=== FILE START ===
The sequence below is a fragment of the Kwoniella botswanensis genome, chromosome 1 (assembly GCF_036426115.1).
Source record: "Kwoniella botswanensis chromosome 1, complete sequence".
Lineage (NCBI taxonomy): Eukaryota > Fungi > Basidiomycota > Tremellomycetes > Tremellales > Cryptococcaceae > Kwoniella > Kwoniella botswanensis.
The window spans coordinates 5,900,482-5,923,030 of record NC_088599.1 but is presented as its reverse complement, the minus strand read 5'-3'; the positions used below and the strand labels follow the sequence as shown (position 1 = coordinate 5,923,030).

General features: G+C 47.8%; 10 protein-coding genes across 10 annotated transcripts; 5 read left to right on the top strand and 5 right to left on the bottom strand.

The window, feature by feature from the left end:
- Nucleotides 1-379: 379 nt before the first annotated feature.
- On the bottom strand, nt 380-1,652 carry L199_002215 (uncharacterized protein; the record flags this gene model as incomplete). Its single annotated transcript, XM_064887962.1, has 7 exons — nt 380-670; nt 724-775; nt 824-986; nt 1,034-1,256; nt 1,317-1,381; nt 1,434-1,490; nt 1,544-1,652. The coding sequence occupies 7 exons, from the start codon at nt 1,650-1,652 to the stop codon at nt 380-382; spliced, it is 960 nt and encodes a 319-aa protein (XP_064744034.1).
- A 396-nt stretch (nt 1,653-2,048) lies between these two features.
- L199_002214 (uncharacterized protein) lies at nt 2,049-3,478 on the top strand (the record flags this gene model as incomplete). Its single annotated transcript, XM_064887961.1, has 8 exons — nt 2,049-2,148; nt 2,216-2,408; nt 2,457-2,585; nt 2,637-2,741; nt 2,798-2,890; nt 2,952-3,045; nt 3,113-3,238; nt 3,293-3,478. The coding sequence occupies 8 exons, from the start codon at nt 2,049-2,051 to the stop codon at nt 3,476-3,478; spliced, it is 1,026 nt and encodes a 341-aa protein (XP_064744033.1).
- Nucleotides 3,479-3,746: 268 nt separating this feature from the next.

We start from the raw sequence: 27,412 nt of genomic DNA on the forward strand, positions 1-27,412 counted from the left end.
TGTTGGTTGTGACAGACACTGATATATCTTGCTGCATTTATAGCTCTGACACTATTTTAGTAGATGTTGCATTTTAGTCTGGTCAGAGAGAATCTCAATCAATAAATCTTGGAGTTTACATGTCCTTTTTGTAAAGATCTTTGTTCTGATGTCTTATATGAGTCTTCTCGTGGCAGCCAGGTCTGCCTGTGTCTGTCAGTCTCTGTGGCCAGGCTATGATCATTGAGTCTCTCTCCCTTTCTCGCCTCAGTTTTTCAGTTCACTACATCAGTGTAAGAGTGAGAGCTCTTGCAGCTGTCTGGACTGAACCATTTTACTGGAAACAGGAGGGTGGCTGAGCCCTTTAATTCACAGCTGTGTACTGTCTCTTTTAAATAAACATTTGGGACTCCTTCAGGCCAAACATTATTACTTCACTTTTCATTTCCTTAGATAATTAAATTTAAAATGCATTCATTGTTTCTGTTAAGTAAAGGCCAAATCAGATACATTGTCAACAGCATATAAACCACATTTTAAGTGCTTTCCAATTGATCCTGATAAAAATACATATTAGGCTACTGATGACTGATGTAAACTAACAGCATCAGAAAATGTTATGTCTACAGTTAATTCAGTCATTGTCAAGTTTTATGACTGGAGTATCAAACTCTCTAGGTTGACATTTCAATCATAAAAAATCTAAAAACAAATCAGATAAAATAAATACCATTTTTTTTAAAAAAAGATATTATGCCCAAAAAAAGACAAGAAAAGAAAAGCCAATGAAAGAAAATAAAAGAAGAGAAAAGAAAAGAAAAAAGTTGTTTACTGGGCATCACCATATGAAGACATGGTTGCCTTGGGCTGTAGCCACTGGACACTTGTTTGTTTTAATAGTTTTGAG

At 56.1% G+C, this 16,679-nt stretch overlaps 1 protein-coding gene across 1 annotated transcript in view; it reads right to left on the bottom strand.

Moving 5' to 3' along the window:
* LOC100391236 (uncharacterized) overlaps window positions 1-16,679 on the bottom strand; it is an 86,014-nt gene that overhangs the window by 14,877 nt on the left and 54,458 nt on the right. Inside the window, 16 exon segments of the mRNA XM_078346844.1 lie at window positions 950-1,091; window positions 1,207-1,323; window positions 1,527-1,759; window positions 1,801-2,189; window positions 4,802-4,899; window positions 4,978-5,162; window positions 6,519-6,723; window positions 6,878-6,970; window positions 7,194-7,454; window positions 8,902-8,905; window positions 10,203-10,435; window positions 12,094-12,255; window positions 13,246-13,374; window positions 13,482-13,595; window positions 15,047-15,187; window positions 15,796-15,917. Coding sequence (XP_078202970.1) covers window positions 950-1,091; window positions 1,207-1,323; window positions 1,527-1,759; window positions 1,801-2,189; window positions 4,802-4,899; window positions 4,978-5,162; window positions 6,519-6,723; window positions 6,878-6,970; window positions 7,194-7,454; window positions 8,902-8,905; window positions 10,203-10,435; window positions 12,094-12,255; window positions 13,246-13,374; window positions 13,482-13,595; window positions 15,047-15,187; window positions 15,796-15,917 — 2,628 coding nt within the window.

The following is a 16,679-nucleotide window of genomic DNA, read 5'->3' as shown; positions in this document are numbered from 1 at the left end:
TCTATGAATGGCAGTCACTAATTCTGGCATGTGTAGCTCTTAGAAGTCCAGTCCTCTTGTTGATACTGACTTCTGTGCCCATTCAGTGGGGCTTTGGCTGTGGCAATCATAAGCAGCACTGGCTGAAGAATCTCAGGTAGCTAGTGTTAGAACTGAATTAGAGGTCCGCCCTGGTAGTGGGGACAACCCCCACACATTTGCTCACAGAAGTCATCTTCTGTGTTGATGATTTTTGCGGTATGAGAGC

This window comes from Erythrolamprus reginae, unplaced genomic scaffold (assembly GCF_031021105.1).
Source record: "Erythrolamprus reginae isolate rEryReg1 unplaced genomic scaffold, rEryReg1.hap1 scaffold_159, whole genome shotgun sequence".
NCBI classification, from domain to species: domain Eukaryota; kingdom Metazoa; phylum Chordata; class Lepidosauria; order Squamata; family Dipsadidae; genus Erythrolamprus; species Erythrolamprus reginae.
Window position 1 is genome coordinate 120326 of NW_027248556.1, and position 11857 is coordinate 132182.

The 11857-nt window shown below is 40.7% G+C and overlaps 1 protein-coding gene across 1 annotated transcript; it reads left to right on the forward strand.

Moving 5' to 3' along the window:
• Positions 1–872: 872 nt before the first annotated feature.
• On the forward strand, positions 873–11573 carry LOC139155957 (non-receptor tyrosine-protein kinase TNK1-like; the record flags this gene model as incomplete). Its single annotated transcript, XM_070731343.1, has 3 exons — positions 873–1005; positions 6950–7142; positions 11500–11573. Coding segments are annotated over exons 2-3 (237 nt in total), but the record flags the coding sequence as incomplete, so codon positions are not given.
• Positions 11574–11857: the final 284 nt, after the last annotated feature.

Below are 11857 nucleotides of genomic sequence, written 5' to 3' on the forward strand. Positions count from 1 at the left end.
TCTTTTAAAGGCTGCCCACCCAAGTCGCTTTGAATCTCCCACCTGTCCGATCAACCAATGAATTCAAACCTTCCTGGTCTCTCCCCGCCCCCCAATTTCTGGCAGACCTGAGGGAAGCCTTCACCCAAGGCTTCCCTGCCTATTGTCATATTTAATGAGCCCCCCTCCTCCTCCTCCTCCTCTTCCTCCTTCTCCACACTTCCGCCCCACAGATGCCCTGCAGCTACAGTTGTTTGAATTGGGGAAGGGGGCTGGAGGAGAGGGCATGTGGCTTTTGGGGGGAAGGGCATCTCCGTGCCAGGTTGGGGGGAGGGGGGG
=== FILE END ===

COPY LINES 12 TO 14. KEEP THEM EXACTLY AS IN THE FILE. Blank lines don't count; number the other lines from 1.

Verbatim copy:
We start from the raw sequence: 27,412 nt of genomic DNA on the forward strand, positions 1-27,412 counted from the left end.
TGTTGGTTGTGACAGACACTGATATATCTTGCTGCATTTATAGCTCTGACACTATTTTAGTAGATGTTGCATTTTAGTCTGGTCAGAGAGAATCTCAATCAATAAATCTTGGAGTTTACATGTCCTTTTTGTAAAGATCTTTGTTCTGATGTCTTATATGAGTCTTCTCGTGGCAGCCAGGTCTGCCTGTGTCTGTCAGTCTCTGTGGCCAGGCTATGATCATTGAGTCTCTCTCCCTTTCTCGCCTCAGTTTTTCAGTTCACTACATCAGTGTAAGAGTGAGAGCTCTTGCAGCTGTCTGGACTGAACCATTTTACTGGAAACAGGAGGGTGGCTGAGCCCTTTAATTCACAGCTGTGTACTGTCTCTTTTAAATAAACATTTGGGACTCCTTCAGGCCAAACATTATTACTTCACTTTTCATTTCCTTAGATAATTAAATTTAAAATGCATTCATTGTTTCTGTTAAGTAAAGGCCAAATCAGATACATTGTCAACAGCATATAAACCACATTTTAAGTGCTTTCCAATTGATCCTGATAAAAATACATATTAGGCTACTGATGACTGATGTAAACTAACAGCATCAGAAAATGTTATGTCTACAGTTAATTCAGTCATTGTCAAGTTTTATGACTGGAGTATCAAACTCTCTAGGTTGACATTTCAATCATAAAAAATCTAAAAACAAATCAGATAAAATAAATACCATTTTTTTTAAAAAAAGATATTATGCCCAAAAAAAGACAAGAAAAGAAAAGCCAATGAAAGAAAATAAAAGAAGAGAAAAGAAAAGAAAAAAGTTGTTTACTGGGCATCACCATATGAAGACATGGTTGCCTTGGGCTGTAGCCACTGGACACTTGTTTGTTTTAATAGTTTTGAG

At 56.1% G+C, this 16,679-nt stretch overlaps 1 protein-coding gene across 1 annotated transcript in view; it reads right to left on the bottom strand.